Postal Service to honor journalist
The 43rd stamp in the US Postal Service’s Black Heritage series honors Gwen Ifill, one of the nation’s most esteemed journalists, who died in 2016. Courtesy USPS US Postal Service issuing Gwen Ifill Black Heritage Forever
The 43rd stamp in the US Postal Service’s Black Heritage series honors Gwen Ifill, one of the nation’s most esteemed journalists, who died in 2016. Courtesy USPS
US Postal Service issuing Gwen Ifill Black Heritage Forever Stamp Jan. 30
WASHINGTON, DC (MNS) – The US Postal Service will honor Gwen Ifill, one of the nation’s most esteemed journalists, with its 43rd stamp in the Black Heritage series. A dedication ceremony to unveil the stamp is being shared with the hashtags #GwenIfillForeverand #Black HeritageStamps.
Ronald A. Stroman, Deputy Postmaster General, U.S. Postal Service, will preside over the dedication, Jan. 30, 2020, at 11 a.m. EST at the Metropolitan African Methodist Episcopal Church, 1518 M Street NW, Washington, DC. The event is free and open to the public.
The stamp art features a photo of Ifill taken in 2008 by photographer Robert Severi. Art director Derry Noyes designed the stamp. It will be sold in panes of 20.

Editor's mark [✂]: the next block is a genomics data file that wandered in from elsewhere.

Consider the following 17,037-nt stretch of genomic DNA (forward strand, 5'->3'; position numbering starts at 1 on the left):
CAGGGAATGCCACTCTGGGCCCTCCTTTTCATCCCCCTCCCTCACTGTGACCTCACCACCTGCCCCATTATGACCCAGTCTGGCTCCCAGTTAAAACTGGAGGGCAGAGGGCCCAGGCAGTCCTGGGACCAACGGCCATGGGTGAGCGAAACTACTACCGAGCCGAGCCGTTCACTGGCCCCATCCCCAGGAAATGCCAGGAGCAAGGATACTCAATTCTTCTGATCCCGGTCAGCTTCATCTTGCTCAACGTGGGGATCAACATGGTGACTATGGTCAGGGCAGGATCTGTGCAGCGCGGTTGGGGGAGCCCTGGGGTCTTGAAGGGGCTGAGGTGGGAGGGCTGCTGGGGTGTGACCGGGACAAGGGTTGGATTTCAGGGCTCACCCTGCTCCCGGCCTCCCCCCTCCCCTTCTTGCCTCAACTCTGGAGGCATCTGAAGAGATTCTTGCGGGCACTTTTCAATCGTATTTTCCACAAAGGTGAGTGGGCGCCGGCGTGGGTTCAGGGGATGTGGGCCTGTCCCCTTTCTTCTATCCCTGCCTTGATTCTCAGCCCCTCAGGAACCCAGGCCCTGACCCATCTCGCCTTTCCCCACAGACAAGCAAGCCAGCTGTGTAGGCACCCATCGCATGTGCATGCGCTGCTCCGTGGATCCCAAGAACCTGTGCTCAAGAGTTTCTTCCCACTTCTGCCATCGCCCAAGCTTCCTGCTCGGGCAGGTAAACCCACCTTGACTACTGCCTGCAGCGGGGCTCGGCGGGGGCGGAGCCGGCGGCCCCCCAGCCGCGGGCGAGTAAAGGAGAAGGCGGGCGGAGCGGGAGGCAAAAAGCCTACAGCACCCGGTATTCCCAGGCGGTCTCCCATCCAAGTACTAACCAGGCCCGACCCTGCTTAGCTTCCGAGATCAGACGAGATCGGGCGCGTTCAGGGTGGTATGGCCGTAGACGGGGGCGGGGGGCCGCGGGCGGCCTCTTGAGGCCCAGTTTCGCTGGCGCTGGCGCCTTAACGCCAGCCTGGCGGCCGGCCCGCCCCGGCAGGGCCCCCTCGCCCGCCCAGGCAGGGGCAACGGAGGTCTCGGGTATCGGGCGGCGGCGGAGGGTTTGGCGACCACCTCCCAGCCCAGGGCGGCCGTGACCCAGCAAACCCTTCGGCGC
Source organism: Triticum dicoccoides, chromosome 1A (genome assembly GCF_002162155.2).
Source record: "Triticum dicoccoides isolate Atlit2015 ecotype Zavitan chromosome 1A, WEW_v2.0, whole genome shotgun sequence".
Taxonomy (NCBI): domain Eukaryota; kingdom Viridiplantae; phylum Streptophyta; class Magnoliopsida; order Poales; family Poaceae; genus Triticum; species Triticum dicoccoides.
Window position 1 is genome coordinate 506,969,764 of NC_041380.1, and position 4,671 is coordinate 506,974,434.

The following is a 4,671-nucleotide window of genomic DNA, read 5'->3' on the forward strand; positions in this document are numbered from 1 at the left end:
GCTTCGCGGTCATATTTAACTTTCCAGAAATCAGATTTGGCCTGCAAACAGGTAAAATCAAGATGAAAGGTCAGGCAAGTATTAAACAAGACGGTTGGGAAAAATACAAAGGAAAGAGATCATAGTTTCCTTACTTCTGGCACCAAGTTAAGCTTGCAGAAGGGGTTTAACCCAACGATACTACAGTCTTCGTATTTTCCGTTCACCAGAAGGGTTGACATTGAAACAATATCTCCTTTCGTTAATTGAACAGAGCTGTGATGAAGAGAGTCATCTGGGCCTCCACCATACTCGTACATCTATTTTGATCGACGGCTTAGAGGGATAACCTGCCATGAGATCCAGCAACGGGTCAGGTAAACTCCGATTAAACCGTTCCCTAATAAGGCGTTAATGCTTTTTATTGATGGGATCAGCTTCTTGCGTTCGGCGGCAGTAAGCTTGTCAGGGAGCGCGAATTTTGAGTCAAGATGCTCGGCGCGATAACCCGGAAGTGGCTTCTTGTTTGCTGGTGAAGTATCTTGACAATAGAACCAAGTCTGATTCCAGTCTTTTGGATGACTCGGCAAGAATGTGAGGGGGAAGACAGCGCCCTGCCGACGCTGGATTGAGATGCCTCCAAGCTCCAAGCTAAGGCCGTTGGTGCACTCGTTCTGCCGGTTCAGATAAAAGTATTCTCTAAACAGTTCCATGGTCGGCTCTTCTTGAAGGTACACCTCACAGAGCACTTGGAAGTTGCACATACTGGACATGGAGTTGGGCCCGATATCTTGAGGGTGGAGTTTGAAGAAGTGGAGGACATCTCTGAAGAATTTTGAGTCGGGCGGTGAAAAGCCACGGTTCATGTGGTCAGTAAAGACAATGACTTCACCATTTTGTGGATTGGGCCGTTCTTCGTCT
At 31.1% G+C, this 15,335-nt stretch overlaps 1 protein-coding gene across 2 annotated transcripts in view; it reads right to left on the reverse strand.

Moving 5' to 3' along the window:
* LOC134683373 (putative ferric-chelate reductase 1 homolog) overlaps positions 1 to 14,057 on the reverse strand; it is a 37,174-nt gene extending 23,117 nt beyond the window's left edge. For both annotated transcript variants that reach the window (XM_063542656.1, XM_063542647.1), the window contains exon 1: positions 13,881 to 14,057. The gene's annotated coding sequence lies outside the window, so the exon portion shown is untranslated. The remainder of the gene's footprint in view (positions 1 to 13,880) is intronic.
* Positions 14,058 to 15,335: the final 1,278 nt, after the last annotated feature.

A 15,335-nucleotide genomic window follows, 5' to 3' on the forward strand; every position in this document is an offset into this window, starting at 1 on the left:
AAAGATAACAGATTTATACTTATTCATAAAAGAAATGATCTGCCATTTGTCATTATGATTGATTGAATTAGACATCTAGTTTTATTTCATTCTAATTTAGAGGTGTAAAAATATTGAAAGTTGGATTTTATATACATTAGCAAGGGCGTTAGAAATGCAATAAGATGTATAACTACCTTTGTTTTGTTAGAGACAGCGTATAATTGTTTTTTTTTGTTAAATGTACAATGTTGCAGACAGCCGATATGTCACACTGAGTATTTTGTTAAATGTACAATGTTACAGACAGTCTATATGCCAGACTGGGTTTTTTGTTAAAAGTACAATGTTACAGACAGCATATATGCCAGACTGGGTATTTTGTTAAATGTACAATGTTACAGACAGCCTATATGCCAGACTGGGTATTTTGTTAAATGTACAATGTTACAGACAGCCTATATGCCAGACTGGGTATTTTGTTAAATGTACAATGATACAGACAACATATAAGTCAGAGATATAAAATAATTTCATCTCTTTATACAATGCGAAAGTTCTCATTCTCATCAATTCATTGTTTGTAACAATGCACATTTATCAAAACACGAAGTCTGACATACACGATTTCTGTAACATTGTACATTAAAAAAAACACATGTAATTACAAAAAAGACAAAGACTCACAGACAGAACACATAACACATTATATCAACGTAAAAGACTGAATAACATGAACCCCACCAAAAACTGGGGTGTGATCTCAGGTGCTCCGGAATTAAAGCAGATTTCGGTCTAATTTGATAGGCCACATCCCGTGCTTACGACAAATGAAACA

Ifill held prominent positions in both broadcast and print journalism.
After graduating from college in 1977, Ifill worked at The Boston Herald American, The Baltimore Evening Sun, The Washington Post and The New York Times. In 1994, she took a broadcast job at NBC, where she covered politics in the DC bureau. Five years later, she joined PBS, where she became the senior political correspondent for “The NewsHour with Jim Lehrer,” and moderator and managing editor of “Washington Week” – the first woman and first African American to moderate a major television news-analysis show.
In 2013, she became co-anchor of the “PBS NewsHour,” part of the first all-female national nightly news program. Ifill died in 2016.
Among Ifill’s honors were the Radio Television Digital News Foundation’s Leonard Zeidenberg First Amendment Award (2006), Harvard’s Joan Shorenstein Center’s Goldsmith Career Award for Excellence in Journalism (2009) and induction into the National Association of Black Journalists Hall of Fame (2012). In 2015, she was awarded the Fourth Estate Award by the National Press Club. She received numerous honorary degrees and served on the boards of the News Literacy Project and the Committee to Protect Journalists, which renamed its Press Freedom Award in her honor.
The 2016 John Chancellor Award was posthumously awarded to Ifill by the Columbia Journalism School. In 2017, the Washington Press Club Foundation and the “PBS NewsHour” created a journalism fellowship named for Ifill. Her alma mater, Simmons University, opened the Gwen Ifill College of Media, Arts, and Humanities in 2018.